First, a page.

Hubbs v. County of Suffolk et al

Filing 37

MEMORANDUM & ORDER granting 32 Motion for Summary Judgment; Defendants' motion for summary judgment due to Plaintiff's failure to exhaust his administrative remedies is GRANTED, and Plaintiff's claims are DISMISSED WITHOUT PR EJUDICE. If exhaustion remains a possibility, Plaintiff may re-file his complaint upon exhaustion. The Clerk of the Court is directed to enter judgment accordingly and the mark this matter CLOSED. So Ordered by Judge Joanna Seybert on 6/9/2014. C/ECF (Valle, Christine)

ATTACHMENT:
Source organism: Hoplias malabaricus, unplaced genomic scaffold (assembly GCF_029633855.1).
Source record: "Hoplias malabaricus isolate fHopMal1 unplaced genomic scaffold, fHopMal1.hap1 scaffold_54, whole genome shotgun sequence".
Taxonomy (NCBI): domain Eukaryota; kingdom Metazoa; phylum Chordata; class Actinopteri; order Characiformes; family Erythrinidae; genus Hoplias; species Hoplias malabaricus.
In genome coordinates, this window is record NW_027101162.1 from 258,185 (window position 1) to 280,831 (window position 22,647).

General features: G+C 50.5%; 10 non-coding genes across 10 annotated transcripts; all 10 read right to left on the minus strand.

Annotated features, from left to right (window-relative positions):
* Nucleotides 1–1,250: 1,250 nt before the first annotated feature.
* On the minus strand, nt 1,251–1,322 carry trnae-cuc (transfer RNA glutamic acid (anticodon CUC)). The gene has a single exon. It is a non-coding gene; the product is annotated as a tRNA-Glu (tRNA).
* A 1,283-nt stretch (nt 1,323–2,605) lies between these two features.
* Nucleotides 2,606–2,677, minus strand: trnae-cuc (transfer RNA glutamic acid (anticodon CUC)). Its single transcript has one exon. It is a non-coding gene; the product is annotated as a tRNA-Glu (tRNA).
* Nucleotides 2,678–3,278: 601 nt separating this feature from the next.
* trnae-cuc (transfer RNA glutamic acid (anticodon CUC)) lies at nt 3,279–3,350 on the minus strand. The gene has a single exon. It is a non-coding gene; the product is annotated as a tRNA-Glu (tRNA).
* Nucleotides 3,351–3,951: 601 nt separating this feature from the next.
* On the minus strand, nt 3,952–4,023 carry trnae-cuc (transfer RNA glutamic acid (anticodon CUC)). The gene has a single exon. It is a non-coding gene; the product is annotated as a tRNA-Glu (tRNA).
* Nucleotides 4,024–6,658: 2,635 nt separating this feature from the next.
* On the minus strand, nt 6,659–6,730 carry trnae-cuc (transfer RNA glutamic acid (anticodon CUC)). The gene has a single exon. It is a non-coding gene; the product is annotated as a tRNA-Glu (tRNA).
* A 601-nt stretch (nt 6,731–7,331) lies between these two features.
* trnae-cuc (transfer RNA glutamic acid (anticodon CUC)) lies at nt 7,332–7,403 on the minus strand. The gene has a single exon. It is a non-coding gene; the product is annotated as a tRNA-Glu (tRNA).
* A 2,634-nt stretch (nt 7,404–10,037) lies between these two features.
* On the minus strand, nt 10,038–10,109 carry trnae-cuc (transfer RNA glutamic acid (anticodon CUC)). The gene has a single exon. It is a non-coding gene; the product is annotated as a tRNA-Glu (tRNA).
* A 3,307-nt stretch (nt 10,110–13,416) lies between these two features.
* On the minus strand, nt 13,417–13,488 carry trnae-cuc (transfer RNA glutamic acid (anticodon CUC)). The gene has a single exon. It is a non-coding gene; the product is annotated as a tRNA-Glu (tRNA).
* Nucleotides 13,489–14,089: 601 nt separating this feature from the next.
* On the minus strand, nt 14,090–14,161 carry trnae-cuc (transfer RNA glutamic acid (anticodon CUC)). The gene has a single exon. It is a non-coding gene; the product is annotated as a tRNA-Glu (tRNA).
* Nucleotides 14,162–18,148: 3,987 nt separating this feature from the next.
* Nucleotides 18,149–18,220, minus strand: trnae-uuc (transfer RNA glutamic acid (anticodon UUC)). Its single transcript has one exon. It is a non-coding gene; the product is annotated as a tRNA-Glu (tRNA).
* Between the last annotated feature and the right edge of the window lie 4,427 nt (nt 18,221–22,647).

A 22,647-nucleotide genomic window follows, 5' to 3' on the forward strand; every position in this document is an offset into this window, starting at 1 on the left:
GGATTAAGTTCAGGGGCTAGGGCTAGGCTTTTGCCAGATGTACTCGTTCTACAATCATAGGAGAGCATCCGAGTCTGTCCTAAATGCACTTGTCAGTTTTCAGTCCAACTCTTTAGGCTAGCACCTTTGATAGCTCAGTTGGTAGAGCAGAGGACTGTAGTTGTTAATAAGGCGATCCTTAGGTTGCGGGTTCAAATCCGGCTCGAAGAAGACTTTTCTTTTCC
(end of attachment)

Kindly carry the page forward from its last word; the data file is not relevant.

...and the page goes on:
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UNITED STATES DISTRICT COURT EASTERN DISTRICT OF NEW YORK ----------------------------------------X GREGORY HUBBS, Plaintiff, MEMORANDUM & ORDER 11-CV-6353(JS)(WDW) -againstCOUNTY OF SUFFOLK, SUFFOLK COUNTY SHERIFF’S DEPARTMENT, SERGEANT ANDREW WALTHER #S-63, DEPUTY SHERIFF KEITH MORAN #480, DEPUTY SHERIFF THOMAS GUYDISH #490, DEPUTY SHERIFF ALLISON ZACCINO #418, and JOHN DOE DEPUTY SHERIFF OFFICERS 1-2, Defendants. ----------------------------------------X APPEARANCES For Plaintiff: Leo Glickman, Esq. Stoll, Glickman & Bellina, LLP 475 Atlantic Avenue, Floor 3 Brooklyn, NY 11217 For Defendants Suffolk County Sheriff’s Dep’t & John Does: No appearances. Remaining Defendants: Brian C. Mitchell, Esq. Suffolk County Dep’t of Law-County Attorney 100 Veterans Memorial Highway P.O. Box 6100 Hauppauge, NY 11788 SEYBERT, District Judge: Currently pending before the Court is defendants County of Suffolk (the “County”), Deputy Sheriff Sergeant Andrew Walther, Deputy Guydish, and Sheriff Deputy Keith Sheriff Moran, Allison Deputy Zaccino’s Sheriff Thomas (collectively, “Defendants”) motion for summary judgment dismissing the Amended Complaint by plaintiff Gregory Hubbs (“Plaintiff”). For the following reasons, Defendants’ motion is GRANTED. BACKGROUND 1 The case involves events that occurred on November 10, 2009. (Defs.’ 56.1 Stmt., Docket Entry 32-2, ¶ 1.) Plaintiff alleges that he began a conversation with an individual named Anthony Oddone while housed in a holding cell in the custody of the Suffolk County Sheriff’s Department. Entry 14, ¶¶ 17-18.) Plaintiff (Am. Compl., Docket apparently had a friendly conversation with Mr. Oddone, who Plaintiff later learned was accused of murdering an off-duty Department Correction Officer. Suffolk County (Am. Compl. ¶ 19.) Sheriff’s Plaintiff asserts that, after that conversation, Defendants subjected him to excessive force. Although (Defs.’ 56.1 Stmt. ¶ 1.) Plaintiff filed a grievance seeking reimbursement for property that was lost on November 10, 2009 after he was taken to the hospital, Plaintiff did not file a grievance relating to the use of force. ¶¶ 2-3.) Desir, (Defs.’ 56.1 Stmt. However, a witness to the alleged assault, Natalie informed Plaintiff’s mother, 1 Lillian Hubbs, of the The following facts are drawn from the parties’ Local Rule 56.1 Statement (“56.1 Stmt.”) and Counterstatement (“56.1 Counterstmt.”) and the exhibits attached thereto and submitted therewith. 2 incident. (Pl.’s 56.1 Counterstmt., Docket Entry 33, ¶ 11.) Ms. Hubbs then called Plaintiff’s criminal attorney, Christopher Cassar. (Pl.’s 56.1 Counterstmt. ¶ 12.) Ms. Hubbs also called the Suffolk County Correction Department at Yaphank Correctional Facility. (Pl.’s 56.1 Counterstmt. ¶ 13.) According to Ms. Hubbs, she was told to lodge her complaint with the internal affairs office at the Counterstmt. ¶ 13.) Sheriff’s Department. (Pl.’s 56.1 She followed up with a subsequent phone call on November 17, 2009. (Pl.’s 56.1 Counterstmt. ¶ 17.) On November 11 or 12, 2009, Mr. Cassar also faxed and sent a letter to the Suffolk investigation. County Sherriff’s Office requesting an (Pl.’s 56.1 Counterstmt. ¶¶ 14, 16.) Plaintiff November 11, 2009. was seen for a medical evaluation (Pl.’s 56.1 Counterstmt. ¶ 16.) on An Internal Affairs investigation was conducted; investigators interviewed Plaintiff, Ms. Desir, and others; and personnel Plaintiff’s medical records and other documents. Counterstmt. ¶¶ 20-22.) page report and the reviewed (Pl.’s 56.1 The investigation resulted in a five- investigation was closed. (Pl.’s 56.1 Counterstmt. ¶ 22.) Plaintiff now raises claims pursuant to 42 U.S.C. § 1983 (“Section 1983”) for, inter alia, violation of his due process rights under the Fourteenth Amendment and violation of 3 his Eighth Amendment right to be free from cruel and unusual punishment. DISCUSSION Defendants seek Plaintiff’s claims exhaust administrative his are summary barred judgment, because remedies as arguing Plaintiff required that failed and that to he cannot recover against the County because he lacks evidence of a municipal policy or custom. The Court will first address the applicable legal standard before turning to Defendants’ motion and the parties’ arguments more specifically. I. Legal Standard Summary judgment is only appropriate where the moving party can demonstrate that there is “no genuine dispute as to any material fact” and that the moving party is entitled to judgment as a matter of law. FED. R. CIV. P. 56(a). In considering this question, the Court considers “the pleadings, depositions, answers to interrogatories and admissions on file, together with any other firsthand information including but not limited to affidavits.” Nnebe v. Daus, 644 F.3d 147, 156 (2d Cir. 2011) (citation omitted); see also FED. R. CIV. P. 56(c). “In assessing the record to determine whether there is a genuine issue to be tried . . . the court is required to resolve all ambiguities and draw all permissible factual inferences in favor of the party against whom summary judgment is sought.” 4 McLee v. Chrysler Corp., 109 F.3d 130, 134 (2d Cir. 1997). The burden of proving that there is no genuine issue of material fact rests with the moving party. Gallo v. Prudential Residential Servs., L.P., 22 F.3d 1219, 1223 (2d Cir. 1994) (citing Heyman v. Com. & Indus. Ins. Co., 524 F.2d 1317, 1320 (2d Cir. 1975)). burden is met, the non-moving party must “come Once that forward with specific facts,” LaBounty v. Coughlin, 137 F.3d 68, 73 (2d Cir. 1998), to demonstrate that “the evidence is such that a reasonable jury could return a verdict for the nonmoving party,” Anderson v. Liberty Lobby, 477 U.S. 242, 248, 106 S. Ct. 2505, 2510, 91 L. Ed. 2d 202, 218 (1986). “Mere allegations or denials will not suffice.” 781 F.2d 319, 323 (2d Cir. 1986). conclusory Williams v. Smith, And “unsupported allegations do not create a material issue of fact.” Weinstock v. Columbia Univ., 224 F.3d 33, 41 (2d Cir. 2000), superseded by statute on other grounds as stated in Ochei v. Coler/Goldwater Mem’l Hosp., 450 F. Supp. 2d 275, 282 (S.D.N.Y. 2006). II. Analysis Defendants are precluded primarily because he did assert not remedies prior to bringing suit. that exhaust Plaintiff’s his claims administrative The Court agrees. Under the Prison Litigation Reform Act (the “PLRA”), an inmate must exhaust all available administrative remedies prior to commencing an action challenging the conditions of his 5 incarceration. 42 U.S.C. § 1997e(a) (“No action shall be brought with respect to prison conditions under section 1983 of this title, or any other Federal law, by a prisoner confined in any jail, prison, or other correctional facility until such administrative remedies as are available are exhausted.”). The PLRA exhaustion requirement applies to “all inmate suits about prison life, whether they involve general circumstances or particular episodes, and whether they allege excessive force or some other wrong.” Porter v. Nussle, 534 U.S. 516, 532, 122 S. Ct. L. 983, 992, 152 Ed. 2d 12 (2002). “Congress enacted § 1997e(a) to reduce the quantity and improve the quality of prisoner suits; to this purpose, Congress afforded corrections officials time and opportunity to address complaints internally before allowing the initiation of a federal case.” Id. at 524- 25. The PLRA requires “proper exhaustion,” which “means using all steps that the agency holds out, and doing so properly (so that the agency addresses the issues on the merits).” Ruggiero v. Cnty. of Orange, 467 F.3d 170, 175–76 (2d Cir. 2006) (internal quotation marks omitted) (emphasis in the original) (quoting Woodford v. Ngo, 548 U.S. 81, 90–91, 126 S. Ct. 2378, 165 L. Ed. administrative 2d 368 (2006)). remedies Thus, prisoners “to must properly exhaust ‘complete the administrative review process in accordance with the applicable 6 procedural rules,’--rules that are defined not by the PLRA, but by the prison grievance process itself.” Jones v. Bock, 549 U.S. 199, 218, 127 S. Ct. 910, 922, 166 L. Ed. 2d 798 (2007) (internal citations omitted) (quoting Woodford, 548 U.S. at 88). Here, the Suffolk County Correctional Facility has a formal grievance program Grievance Program (“IGP”). for inmates known as the Inmate The Inmate Handbook specifies that, if an inmate has a problem, he should first attempt to resolve it with an officer assigned to the unit. Defs.’ 56.1 Stmt. Ex. D, at 15.) If a (Inmate Handbook, resolution is not reached, the inmate may request a grievance form, which will then be forwarded to the Sergeant assigned to the housing unit upon completion. (Inmate Handbook at 15.) If the issue still is not resolved, the Housing Sergeant will forward the grievance to the Grievance Coordinator, who will conduct an investigation. (Inmate Handbook at 16.) The Handbook then goes on to detail the appeal process thereafter. (Inmate Handbook at 16.) “An inmate must file a grievance within (5) five days of the date of the act or occurrence giving rise to the grievance.” Handbook at 15.) (Inmate Just below the explanation of the procedures, the Inmate Handbook notes: “THE FOLLOWING DECISIONS WILL NOT BE SUBJECT OF A GRIEVANCE AND THEREFORE MAY NOT BE APPEALED TO THE WARDEN OR THE CITIZENS POLICY AND COMPLAINT REVIEW COUNCIL . . . 7 Issues that are outside the Warden’s control.” (Inmate Handbook at 16 (emphasis in original).) Plaintiff does not dispute that he failed to comply with the grievance procedures available at the Suffolk County Correctional Facility. “[W]hile the PLRA’s This does not end the inquiry, however. exhaustion certain caveats apply.” requirement is ‘mandatory,’ Giano v. Goord, 380 F.3d 670, 675 (2d Cir. 2004) (quoting Porter v. Nussle, 534 U.S. 516, 524, 122 S. Ct. 983, 152 L. Ed. 2d 12 (2002)). In Hemphill v. New York, 380 F.3d 680, 686 (2d Cir. 2004), the Second Circuit held that a “three-part inquiry is appropriate in cases where a prisoner plaintiff plausibly seeks to counter defendants’ contention that the prisoner has failed to exhaust available remedies as required by the PLRA.” determine “whether First, the court should administrative ‘available’ to the prisoner.” administrative remedies were in fact Id. (quoting Abney v. McGinnis, 380 F.3d 663, 667-69 (2d Cir. 2004)). Second, the court should ask “whether the defendants may have forfeited the affirmative defense of non-exhaustion by failing to raise or preserve it” or “whether the defendants’ own actions inhibiting the inmate’s exhaustion of remedies may estop one or more of the defendants from raising the plaintiff’s failure to exhaust as a defense.” Id. (citing Johnson v. Testman, 380 F.3d 691, 695-96 (2d Cir. 2004)). Third, the court “should 8 consider whether ‘special circumstances’ prisoner’s have been failure requirements.’” to plausibly comply alleged with that justify administrative ‘the procedural Id. (quoting Giano, 380 F.3d at 689-91). Plaintiff asserts that his failure to exhaust should be excused. A. The Court will address each basis in turn. Whether Administrative Remedies Were Available to Plaintiff Plaintiff maintains Correctional Facility’s available him to that the administrative because he was Suffolk remedies assaulted County were outside not of jurisdiction. (Pl.’s Opp. Br., Docket Entry 33-3, at 9.) specifically, he its claims that, because he was More assaulted by Suffolk County Deputy Sheriffs inside the courthouse, even if he had grieved it, it would have been referred County Sheriff’s Office Internal Affairs. 9.) to the Suffolk (Pl.’s Opp. Br. at Defendants counter that the administrative remedies were available to him and that Plaintiff’s failure to grieve cannot be excused due to his mere speculation that his grievance would have been denied. (Def.’s Br., Docket Entry 32-4, at 8-9.) The Court agrees with Defendants. Initially, Defendants proffer admissible evidence in the form of an affidavit from the Grievance Coordinator at the Suffolk County Correctional Docket Entry 32-12.) Facility. (See Rosenblatt Craig Rosenblatt affirmed that 9 Aff., [a]ny grievance filed by an inmate within five (5) days of the act or occurrence giving rise to the grievance, concerning an act or occurrence that took place while the inmate was detained in the County Court Holding facility would be accepted by the grievance coordinator and a determination would be made regarding what action should be taken to resolve and rectify the matter. (Rosenblatt Aff. ¶ 10.) “The test for deciding the availability of grievance procedures is an objective one: that is, the court asks whether ‘a similarly situated individual have deemed them available.” CV-9254, 2013 WL 1209567, of ordinary firmness’ would White v. Dep’t of Corr., No. 11at *3 (S.D.N.Y. Mar. 21, 2013) (quoting Davis v. Goord, 320 F.3d 346, 353 (2d Cir. 2003)). Here, while the Inmate Handbook does reference issues outside of the warden’s control, that portion relates to appeals, not to commencement of the grievance process, and there is nothing to suggest that a similarly situated individual would have deemed the incident to be outside the warden’s control. (Inmate Handbook at 16.) Moreover, although Plaintiff takes issue with the fact that Mr. Rosenblatt was not disclosed in the parties’ Joint PreTrial Order (Pl.’s Opp. Br. at 10 n.2), Plaintiff proffers merely speculation to suggest that his grievance would not have 10 been accepted or would have been futile. 2 This is insufficient. See Magassouba v. Cross, No. 08-CV-4560, 2010 WL 1047662, at *10 (S.D.N.Y. Mar. 2, 2010) (“An inmate’s perception, based on past experience, does not that relieve the grievance an inmate of process the will be exhaustion unsuccessful, requirement.”) (collecting cases), adopted by 2010 WL 4908670 (S.D.N.Y. Nov. 30, 2010); cf. Harris v. NYC Dep’t of Corr. & The Inst. Mental Health Unit (St. Barnabas), No. 00-CV-7164, 2001 WL 845448, at *4 (S.D.N.Y. July 25, 2001) (“Such an assertion [that remedies were unavailable], with no support, in light of the elaborate statutory grievance scheme, is simply insufficient to overcome the motion to dismiss.”). B. Whether Defendants Have Forfeited the Defense of NonExhaustion Even if the grievance process was available, Plaintiff maintains that he should be excused from non-exhaustion because Defendants forfeited their affirmative defense by responding affirmatively and conducting an internal investigation without raising any deficiencies in the “form, content or timeliness of Mr. Cassar’s [or] Ms. Hubbs’ complaint prior to litigation.” (Pl.’s Opp. Br. at 14.) The Court disagrees. 2 While information Plaintiff received from his mother, or maybe even other detainees, may have led to Plaintiff’s belief that administrative remedies were not available to him, there is no evidence to suggest that this was anything other than Plaintiff’s belief. 11 First, even where officials are aware of the problem or issue, the plaintiff administrative remedies. CV-5198, 2012 WL must still formally exhaust See Williams v. Suffolk Cnty., No. 11- 6727160, at *4 (E.D.N.Y. Dec. 28, 2012) (finding that the plaintiff’s complaint to Internal Affairs did not constitute proper exhaustion). both Plaintiff’s mother and While it is undisputed that his criminal attorney made complaints to the Internal Affairs Section of the Suffolk County Sheriff’s Office and that an investigation was conducted, this means only that officials may have been aware of the alleged assault on complaint, Plaintiff. however, Awareness does procedural requirements. the substance equate not of to of compliance a with See Macias v. Zenk, 495 F.3d 37, 43 (2d Cir. 2007); Hill v. Tisch, No. 02-CV-3901, 2009 WL 3698380, at *8 (E.D.N.Y. Oct. 30, 2009); Toomer v. Cnty. of Nassau, No. 07-CV-1495, 2009 WL 1269946, at *9 (E.D.N.Y. May 5, 2009). Second, the internal investigation is separate and apart from the grievance process and cannot excuse compliance with grievance procedures. There is nothing to suggest that Defendants, or anyone else, stated that the investigation would substitute for the grievance procedures or at all refused to allow Plaintiff to exhaust. See Toomer, 2009 WL 1269946, at *7 (“Plaintiff’s conclusory assertion that he was led to believe his Complaint was not [a] grievable 12 issue because [it was] reported to and investigated by [the] Sheriff’s Bureau of Investigation, without any specific allegations or evidence of how defendants led plaintiff to incorrectly believe such, is insufficient . . . .” (internal quotation omitted)). At Plaintiff argues best, marks that, and when citation his mother called about the assault, she was told to talk with Internal Affairs. This is not the type of scenario sufficient to find that the defendants were estopped from raising non-exhaustion. See, e.g., Bailey v. Fortier, No. 09-CV-0742, 2012 WL 6935254, at *7 (N.D.N.Y. Oct. 4, 2012) (concluding that the defendant would not refused be to estopped provide because, the even plaintiff with where other necessary officials forms and cooperation, the defendant did not participate in such refusal), adopted by 2013 WL 310306 (N.D.N.Y. Jan. 25, 2013); Hargrove v. Riley, No. 04-CV-4587, 2007 WL 389003, at *9 (E.D.N.Y. Jan. 31, 2007) (“[D]efendants have not threatened [plaintiff] or engaged in other conduct preventing him from exhausting the available administrative remedies.”). Plaintiff cites to cases in which the grievance was untimely, but officials merits of the complaint. circumstance[s], nonetheless addressed the (Pl.’s Opp. Br. at 14-15.) ‘[c]ourts of this circuit have substantive “In these found that prison officials may not raise a non-exhaustion defense based on the alleged untimeliness of a 13 prisoner’s filing where they accepted that filing and considered it on the merits.’” Howard v. Bhatti, No. 08-CV-2645, 2010 WL 5067574, at *4 (E.D.N.Y. Dec. 6, 2010) (quoting Tyree v. Zenk, No. 05-CV-2998, 2007 WL 527918 (E.D.N.Y. Feb. 14, 2007)). Here, however, there was no untimely grievance, but rather no grievance at all. C. Whether Special Circumstances Exist Finally, should be Plaintiff excused asserts because that special his non-exhaustion circumstances exist. Specifically, he maintains that he reasonably believed that the Suffolk County Correctional Facility’s administrative remedies were not available. (Pl.’s Opp. Br. at 12.) The Court disagrees. “[A]mong ‘special’ include the circumstances those where that a may be plaintiff’s considered reasonable interpretation of applicable regulations regarding the grievance process differs from that of prison officials and leads him or her to conclude that the dispute is not grievable.” 2009 WL 1269946, at *8. Toomer, Plaintiff relies, in part, upon his alleged understanding that the issues he sought to grieve were outside of the warden’s control. (See Pl.’s Opp. Br. at 13 (referring to his “reasonable interpretation of the grievance procedures”).) However, Plaintiff’s deposition testimony demonstrates that he did not interpret the grievance procedure 14 at all at the relevant time. (Pl.’s Dep., Defs.’ 56.1 Stmt. Ex. C, at 50.) Moreover, Plaintiff also cites to information from his mother that she was told to lodge a complaint with Internal Affairs and reasonably to the believed actual investigation administrative remedies to show were that he unavailable. As already stated, though, the Internal Affairs investigation was independent of the grievance procedure and this case contains virtually no similarity to those in which courts have found special circumstances. See Brownell v. Krom, 446 F.3d 305, 313 (2d Cir. 2006) (finding special circumstances where prison official refused to investigate and, after the plaintiff conducted his own investigation, reasonably believed that he could not raise the new facts in administrative proceedings); contra Rodriguez v. Mount Vernon Hosp., No. 09-CV-5691, 2010 WL 3825736, at *18 (S.D.N.Y. Sept. 7, 2010) (“[Plaintiff’s] writing a letter to Dr. Wright instead of filing a formal grievance and his allegedly being told that it would be futile to appeal his grievance do not excuse or preclude him from exhausting administrative remedies.”), adopted by 2010 WL 3825715 (S.D.N.Y. Sept. 30, 2010). In addition, Plaintiff filed a grievance regarding his alleged lost property. (Defs.’ 56.1 Stmt. ¶ 2.) This demonstrates that Plaintiff had at least some concept that the 15 grievance Toomer, procedures 2009 WL may have 1269946, at been *8 available (finding a to lack him. of See special circumstances where the plaintiff had filed a prior grievance). Thus, the Court finds that Plaintiff failed to exhaust his administrative remedies, as required, and that his failure is not excused. D. Dismissal With Prejudice The only remaining issue, then, is whether this case should be dismissed with or without prejudice. prisoner’s failure to exhaust his Generally, a administrative requires dismissal of the action without prejudice. v. Melindez, 199 F.3d 108, 111-12 (2d Cir. when judgment.” the issue is decided on a See Snider 1998); Reilly, 324 F. Supp. 2d 361, 366 (E.D.N.Y. 2004). even remedies motion Davis v. “This is so for summary Mateo v. Corebine, No. 09-CV-4811, 2010 WL 3629515, at *7 (S.D.N.Y. Sept. 17, 2010). There are, however, situations where dismissal with prejudice is appropriate, such as where the prisoner has been transferred to another correctional facility or administrative remedies are no longer available. See Davis, 324 F. Supp. 2d at 366; see also Berry v. Kerik, 366 F.3d 85, 87-88 (2d Cir. 2003). Here, although it is likely that Plaintiff has been transferred, the parties have not addressed this issue and the record is incomplete in this regard. Thus, 16 given the general rule, Plaintiff’s claims are DISMISSED WITHOUT PREJUDICE. event that plaintiff has exhausted or does “In the exhaust his administrative remedies fully [if possible], he may refile his complaint and reinstitute his suit.” Mateo, 2010 WL 3629515, at *7. The Court also notes that this is a full dismissal of the action. Although the Suffolk County Sheriff’s Department has not appeared in the action, it is not a suable entity and claims against it are duplicative of those against the County. See Hayes (S.D.N.Y. v. Cnty. 2012) of (finding Sullivan, that the 853 F. Supp. Sullivan 2d County 400, 438 Sheriff’s Department is not a suable entity); Melendez v. Nassau Cnty., No. 10-CV-2516, 2010 WL 3748743, at *5 (E.D.N.Y. Sept. 17, 2010) (finding that the Nassau County Sheriff’s Department Division of Correction is not a suable entity); Barreto v. Suffolk Cnty., No. 10-CV-0028 (JS)(AKT), 2010 WL 301949, at *2 (E.D.N.Y. Jan. 20, 2010) (finding that the Suffolk County Sheriff’s Department is not a suable entity). Moreover, given that the Court has found a lack of exhaustion for individual liability, liability against the County cannot stand. See Daly v. Ragona, No. 11-CV- 3836, 2013 WL 3428185, at *10 (E.D.N.Y. July 9, 2013) (declining to impose liability against the County where claims against the individual County defendants could not stand). 17 CONCLUSION Defendants’ motion for summary judgment due to Plaintiff’s failure to exhaust his administrative remedies is GRANTED, and Plaintiff’s claims are DISMISSED WITHOUT PREJUDICE. If exhaustion remains a possibility, Plaintiff may re-file his complaint upon exhaustion. The Clerk of the Court is directed to enter judgment accordingly and the mark this matter CLOSED. SO ORDERED. /s/ JOANNA SEYBERT______ Joanna Seybert, U.S.D.J. Dated: June 9, 2014 Central Islip, NY 18